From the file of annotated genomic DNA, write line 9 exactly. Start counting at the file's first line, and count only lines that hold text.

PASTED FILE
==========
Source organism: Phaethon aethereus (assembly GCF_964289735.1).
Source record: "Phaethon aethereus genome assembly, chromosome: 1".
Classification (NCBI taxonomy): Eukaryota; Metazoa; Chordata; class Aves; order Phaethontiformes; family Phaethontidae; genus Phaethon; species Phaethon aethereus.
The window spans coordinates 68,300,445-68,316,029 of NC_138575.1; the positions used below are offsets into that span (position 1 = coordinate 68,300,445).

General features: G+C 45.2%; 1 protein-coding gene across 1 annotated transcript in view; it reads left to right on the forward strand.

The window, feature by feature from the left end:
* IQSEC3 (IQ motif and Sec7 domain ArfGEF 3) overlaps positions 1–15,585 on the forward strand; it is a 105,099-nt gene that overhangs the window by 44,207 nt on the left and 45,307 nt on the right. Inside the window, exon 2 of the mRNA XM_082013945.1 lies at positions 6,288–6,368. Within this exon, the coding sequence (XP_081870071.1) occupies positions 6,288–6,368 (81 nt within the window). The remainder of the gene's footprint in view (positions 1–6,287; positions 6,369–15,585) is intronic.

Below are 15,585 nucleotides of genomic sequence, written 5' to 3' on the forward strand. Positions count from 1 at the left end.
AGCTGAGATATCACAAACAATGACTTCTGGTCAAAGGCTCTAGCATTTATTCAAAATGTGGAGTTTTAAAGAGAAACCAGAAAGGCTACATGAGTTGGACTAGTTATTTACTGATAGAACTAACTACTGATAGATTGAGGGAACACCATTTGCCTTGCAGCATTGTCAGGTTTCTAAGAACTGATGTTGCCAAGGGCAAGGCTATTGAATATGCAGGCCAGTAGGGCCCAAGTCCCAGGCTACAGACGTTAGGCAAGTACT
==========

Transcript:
AGCTGAGATATCACAAACAATGACTTCTGGTCAAAGGCTCTAGCATTTATTCAAAATGTGGAGTTTTAAAGAGAAACCAGAAAGGCTACATGAGTTGGACTAGTTATTTACTGATAGAACTAACTACTGATAGATTGAGGGAACACCATTTGCCTTGCAGCATTGTCAGGTTTCTAAGAACTGATGTTGCCAAGGGCAAGGCTATTGAATATGCAGGCCAGTAGGGCCCAAGTCCCAGGCTACAGACGTTAGGCAAGTACT